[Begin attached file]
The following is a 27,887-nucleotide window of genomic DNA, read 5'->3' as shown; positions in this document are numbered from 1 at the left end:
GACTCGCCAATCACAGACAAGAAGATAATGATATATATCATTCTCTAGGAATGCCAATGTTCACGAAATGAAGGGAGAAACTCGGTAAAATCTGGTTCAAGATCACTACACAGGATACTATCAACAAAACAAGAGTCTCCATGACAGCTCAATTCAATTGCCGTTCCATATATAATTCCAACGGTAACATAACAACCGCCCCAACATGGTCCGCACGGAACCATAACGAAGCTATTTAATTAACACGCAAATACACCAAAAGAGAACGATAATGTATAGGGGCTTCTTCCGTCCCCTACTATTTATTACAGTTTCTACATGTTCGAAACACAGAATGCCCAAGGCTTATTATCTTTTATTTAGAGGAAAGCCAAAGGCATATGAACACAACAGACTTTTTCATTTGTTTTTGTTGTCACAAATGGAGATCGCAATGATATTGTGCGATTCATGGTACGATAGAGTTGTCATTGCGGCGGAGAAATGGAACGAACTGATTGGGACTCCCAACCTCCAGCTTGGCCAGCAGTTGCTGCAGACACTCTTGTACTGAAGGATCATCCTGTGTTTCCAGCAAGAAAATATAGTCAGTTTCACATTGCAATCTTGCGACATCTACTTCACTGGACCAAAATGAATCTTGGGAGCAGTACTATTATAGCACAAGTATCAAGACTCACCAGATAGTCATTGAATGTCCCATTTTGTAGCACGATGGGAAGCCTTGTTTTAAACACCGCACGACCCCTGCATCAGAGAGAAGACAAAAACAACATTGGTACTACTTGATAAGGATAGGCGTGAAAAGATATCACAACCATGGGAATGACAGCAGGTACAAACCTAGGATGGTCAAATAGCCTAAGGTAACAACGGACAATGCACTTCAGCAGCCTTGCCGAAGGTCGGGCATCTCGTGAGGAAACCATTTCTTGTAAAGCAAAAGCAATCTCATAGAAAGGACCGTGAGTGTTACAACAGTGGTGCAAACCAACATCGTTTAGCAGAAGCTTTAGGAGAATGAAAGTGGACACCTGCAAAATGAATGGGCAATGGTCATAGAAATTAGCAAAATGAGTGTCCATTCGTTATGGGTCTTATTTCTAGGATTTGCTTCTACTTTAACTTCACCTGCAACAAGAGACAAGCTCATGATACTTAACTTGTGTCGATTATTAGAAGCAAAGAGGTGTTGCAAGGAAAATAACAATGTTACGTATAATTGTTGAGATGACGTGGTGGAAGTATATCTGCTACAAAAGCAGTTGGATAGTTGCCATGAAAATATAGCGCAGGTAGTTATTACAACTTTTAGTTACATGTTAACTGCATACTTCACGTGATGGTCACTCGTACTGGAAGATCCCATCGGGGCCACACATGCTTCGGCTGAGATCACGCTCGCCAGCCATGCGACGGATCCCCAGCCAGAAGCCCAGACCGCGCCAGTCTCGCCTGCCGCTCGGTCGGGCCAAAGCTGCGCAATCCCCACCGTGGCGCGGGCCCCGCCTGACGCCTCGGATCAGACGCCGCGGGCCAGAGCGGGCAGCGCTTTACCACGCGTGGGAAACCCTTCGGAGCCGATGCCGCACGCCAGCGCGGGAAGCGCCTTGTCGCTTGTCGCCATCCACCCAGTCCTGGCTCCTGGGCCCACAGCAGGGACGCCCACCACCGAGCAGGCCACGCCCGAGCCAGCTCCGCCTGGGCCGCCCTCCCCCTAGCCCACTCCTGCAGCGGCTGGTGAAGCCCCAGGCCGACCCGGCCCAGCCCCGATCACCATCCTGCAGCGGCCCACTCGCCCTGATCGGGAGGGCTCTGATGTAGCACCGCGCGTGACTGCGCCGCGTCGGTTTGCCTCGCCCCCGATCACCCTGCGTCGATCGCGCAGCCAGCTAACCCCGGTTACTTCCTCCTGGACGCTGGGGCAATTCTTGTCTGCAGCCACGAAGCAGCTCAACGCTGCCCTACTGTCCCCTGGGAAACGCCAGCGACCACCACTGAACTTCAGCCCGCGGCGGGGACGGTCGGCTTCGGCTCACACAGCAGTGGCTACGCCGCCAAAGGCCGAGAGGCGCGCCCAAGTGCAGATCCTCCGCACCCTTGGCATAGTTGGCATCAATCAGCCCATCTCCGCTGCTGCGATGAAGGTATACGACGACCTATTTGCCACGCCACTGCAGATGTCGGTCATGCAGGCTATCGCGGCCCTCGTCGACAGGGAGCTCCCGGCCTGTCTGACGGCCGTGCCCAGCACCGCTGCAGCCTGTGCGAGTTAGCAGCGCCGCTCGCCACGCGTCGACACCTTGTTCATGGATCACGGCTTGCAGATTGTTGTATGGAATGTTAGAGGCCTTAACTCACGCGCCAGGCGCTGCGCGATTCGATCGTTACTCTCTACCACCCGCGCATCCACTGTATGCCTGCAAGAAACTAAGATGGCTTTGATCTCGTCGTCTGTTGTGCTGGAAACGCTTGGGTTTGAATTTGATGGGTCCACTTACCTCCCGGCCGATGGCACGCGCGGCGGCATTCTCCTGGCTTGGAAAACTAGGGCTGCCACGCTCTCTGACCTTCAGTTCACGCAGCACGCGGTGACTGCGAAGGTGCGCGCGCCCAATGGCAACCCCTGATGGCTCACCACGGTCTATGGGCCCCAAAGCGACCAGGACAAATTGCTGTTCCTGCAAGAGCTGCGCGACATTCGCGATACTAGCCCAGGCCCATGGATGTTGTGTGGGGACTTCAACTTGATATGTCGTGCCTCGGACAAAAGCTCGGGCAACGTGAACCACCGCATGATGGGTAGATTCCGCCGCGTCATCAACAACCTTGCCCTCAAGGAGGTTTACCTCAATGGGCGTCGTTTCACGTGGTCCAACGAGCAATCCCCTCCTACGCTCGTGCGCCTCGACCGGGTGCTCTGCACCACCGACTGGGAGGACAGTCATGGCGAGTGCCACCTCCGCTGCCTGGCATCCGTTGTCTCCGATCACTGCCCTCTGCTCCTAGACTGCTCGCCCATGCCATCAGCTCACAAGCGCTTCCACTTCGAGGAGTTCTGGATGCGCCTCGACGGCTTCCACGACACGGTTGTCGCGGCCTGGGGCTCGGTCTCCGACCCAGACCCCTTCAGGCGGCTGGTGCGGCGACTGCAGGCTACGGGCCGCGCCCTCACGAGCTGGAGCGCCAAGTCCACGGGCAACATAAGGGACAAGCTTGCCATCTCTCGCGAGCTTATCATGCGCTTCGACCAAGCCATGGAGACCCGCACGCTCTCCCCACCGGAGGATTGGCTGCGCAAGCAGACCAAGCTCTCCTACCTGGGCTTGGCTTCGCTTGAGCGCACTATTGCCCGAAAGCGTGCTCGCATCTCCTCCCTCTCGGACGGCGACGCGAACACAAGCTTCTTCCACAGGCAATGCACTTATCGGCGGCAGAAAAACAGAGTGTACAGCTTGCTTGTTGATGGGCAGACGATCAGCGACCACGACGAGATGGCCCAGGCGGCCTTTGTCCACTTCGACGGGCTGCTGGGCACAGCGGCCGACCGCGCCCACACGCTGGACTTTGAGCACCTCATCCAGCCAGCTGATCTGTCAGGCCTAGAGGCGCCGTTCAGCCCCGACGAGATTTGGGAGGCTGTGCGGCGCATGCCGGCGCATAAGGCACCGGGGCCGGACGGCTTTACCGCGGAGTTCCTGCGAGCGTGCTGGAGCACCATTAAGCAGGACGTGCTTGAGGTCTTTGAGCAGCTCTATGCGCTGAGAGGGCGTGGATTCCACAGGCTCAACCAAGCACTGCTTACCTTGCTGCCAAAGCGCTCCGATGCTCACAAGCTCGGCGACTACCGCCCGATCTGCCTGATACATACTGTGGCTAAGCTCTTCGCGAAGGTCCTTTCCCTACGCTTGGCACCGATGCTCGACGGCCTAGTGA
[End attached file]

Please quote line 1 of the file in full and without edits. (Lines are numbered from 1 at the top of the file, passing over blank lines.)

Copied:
The following is a 27,887-nucleotide window of genomic DNA, read 5'->3' as shown; positions in this document are numbered from 1 at the left end: